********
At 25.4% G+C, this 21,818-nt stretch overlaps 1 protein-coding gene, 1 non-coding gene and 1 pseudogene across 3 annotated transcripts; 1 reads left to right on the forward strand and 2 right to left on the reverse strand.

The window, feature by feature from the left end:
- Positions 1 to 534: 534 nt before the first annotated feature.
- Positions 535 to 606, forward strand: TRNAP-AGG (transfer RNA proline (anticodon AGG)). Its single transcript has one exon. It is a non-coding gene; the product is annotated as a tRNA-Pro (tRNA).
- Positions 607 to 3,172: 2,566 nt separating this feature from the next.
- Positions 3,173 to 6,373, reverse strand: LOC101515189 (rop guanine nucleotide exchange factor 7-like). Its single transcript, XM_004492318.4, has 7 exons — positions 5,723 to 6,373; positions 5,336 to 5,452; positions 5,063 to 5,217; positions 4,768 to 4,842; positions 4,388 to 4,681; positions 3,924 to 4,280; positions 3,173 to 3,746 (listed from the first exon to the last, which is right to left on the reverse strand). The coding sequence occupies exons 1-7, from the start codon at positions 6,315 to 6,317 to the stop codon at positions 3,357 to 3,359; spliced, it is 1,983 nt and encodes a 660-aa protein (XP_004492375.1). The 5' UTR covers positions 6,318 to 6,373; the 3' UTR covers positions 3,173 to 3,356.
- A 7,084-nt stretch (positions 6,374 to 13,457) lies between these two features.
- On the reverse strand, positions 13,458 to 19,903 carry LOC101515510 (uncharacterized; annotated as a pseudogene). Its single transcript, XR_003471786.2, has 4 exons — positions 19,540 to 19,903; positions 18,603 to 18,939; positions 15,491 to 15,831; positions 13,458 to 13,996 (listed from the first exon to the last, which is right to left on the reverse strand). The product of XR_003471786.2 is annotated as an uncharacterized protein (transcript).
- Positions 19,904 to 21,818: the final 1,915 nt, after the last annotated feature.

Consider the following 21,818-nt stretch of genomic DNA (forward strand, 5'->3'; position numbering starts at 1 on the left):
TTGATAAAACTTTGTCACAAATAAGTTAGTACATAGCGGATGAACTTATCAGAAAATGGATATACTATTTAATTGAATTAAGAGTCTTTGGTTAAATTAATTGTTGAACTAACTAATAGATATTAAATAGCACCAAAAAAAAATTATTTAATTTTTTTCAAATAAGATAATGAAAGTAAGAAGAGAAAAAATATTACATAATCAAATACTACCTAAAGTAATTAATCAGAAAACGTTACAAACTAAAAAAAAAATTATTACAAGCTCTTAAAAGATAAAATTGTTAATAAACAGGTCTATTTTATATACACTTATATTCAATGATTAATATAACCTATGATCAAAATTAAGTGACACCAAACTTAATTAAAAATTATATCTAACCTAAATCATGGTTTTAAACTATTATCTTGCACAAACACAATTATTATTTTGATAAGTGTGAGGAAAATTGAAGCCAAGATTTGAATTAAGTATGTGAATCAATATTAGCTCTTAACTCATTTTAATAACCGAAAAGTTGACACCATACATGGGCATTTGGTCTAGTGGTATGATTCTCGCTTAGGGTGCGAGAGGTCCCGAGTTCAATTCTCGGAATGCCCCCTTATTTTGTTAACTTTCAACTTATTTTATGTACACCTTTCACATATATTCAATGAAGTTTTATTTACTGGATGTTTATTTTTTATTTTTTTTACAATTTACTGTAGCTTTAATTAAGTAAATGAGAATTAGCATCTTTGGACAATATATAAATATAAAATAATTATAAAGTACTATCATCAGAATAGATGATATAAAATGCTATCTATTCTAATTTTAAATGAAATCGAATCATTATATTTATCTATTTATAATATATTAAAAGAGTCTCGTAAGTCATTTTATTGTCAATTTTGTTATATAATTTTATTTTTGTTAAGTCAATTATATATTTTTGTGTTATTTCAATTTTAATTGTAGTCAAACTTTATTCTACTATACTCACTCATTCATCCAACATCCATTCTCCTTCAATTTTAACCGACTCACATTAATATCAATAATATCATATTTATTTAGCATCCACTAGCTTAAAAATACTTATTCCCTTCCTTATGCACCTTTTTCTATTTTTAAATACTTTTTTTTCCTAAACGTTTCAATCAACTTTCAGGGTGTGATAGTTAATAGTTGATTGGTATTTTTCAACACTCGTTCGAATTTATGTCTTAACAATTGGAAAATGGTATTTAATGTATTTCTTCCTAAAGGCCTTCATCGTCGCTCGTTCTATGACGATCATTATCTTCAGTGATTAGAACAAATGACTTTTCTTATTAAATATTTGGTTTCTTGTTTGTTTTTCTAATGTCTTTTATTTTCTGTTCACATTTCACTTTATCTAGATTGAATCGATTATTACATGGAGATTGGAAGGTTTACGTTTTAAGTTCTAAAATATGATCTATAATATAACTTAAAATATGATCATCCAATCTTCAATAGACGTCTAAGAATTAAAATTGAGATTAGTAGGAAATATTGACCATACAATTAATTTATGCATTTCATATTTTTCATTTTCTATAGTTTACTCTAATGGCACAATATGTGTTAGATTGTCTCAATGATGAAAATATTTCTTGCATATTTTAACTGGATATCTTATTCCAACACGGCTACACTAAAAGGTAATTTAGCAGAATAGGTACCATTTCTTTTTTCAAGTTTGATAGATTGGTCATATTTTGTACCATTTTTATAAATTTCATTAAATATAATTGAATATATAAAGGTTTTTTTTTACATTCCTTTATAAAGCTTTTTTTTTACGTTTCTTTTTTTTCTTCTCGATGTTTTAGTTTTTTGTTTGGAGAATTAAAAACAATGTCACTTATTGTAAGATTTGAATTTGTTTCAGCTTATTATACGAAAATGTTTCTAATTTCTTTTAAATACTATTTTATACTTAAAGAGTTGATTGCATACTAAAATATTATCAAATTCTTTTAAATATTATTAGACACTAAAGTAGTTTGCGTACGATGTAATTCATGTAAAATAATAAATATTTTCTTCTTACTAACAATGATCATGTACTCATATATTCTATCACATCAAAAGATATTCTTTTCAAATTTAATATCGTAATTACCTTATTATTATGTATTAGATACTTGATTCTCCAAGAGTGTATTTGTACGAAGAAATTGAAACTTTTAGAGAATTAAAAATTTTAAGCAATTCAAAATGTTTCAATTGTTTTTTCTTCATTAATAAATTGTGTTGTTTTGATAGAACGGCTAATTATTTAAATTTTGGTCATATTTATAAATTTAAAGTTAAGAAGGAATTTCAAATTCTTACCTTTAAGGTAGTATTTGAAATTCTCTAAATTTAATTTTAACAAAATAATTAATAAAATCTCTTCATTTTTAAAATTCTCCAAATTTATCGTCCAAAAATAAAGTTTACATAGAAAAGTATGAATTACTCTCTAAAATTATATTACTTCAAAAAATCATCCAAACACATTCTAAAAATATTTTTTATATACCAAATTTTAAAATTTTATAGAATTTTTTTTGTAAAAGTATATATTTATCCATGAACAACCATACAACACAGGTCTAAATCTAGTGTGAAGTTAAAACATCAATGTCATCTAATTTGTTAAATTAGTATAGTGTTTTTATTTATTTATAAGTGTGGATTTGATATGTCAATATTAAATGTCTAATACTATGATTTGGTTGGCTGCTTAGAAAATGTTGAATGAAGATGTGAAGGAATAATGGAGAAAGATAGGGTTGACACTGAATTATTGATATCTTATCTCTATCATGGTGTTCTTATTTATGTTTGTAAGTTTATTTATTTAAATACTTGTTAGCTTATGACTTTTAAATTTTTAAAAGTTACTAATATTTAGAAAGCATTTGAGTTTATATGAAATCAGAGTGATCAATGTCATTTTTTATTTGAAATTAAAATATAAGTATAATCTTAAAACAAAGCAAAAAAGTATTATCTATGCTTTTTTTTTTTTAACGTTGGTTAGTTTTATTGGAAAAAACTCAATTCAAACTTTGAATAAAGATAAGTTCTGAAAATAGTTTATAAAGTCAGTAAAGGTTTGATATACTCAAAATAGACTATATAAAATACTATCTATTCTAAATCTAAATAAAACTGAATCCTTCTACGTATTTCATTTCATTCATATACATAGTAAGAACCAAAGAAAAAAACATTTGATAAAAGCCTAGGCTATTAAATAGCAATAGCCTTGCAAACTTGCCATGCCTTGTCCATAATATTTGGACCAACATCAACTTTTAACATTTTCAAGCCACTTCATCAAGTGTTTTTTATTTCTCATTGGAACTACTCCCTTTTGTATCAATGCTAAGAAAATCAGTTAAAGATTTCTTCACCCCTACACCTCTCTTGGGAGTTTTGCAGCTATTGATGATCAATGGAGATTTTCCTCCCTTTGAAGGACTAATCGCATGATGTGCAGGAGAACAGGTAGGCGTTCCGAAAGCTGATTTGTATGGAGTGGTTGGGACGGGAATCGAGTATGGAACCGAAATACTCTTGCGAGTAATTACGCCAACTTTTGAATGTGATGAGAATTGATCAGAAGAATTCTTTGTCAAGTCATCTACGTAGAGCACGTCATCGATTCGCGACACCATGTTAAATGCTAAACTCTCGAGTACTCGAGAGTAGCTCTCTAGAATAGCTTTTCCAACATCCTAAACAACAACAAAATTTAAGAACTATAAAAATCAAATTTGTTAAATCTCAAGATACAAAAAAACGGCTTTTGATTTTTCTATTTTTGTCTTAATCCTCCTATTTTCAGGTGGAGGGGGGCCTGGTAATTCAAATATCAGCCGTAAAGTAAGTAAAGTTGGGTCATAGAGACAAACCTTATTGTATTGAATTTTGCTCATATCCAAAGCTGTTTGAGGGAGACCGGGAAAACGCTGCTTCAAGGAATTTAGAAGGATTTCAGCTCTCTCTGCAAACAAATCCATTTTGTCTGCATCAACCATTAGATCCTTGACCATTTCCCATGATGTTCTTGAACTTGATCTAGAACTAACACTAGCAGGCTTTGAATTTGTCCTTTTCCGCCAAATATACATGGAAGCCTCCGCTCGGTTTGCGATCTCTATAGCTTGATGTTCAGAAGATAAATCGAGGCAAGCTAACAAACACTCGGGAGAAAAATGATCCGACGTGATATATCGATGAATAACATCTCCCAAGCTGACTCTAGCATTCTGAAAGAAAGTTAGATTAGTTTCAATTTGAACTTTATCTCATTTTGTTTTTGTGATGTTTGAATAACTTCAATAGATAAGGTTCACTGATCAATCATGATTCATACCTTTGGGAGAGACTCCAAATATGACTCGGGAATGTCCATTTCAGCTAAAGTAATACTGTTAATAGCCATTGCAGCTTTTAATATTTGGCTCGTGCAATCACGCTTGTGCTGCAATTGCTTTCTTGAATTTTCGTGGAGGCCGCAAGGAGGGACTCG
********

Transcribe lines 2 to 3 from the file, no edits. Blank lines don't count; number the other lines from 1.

The window, feature by feature from the left end:
- Positions 1 to 534: 534 nt before the first annotated feature.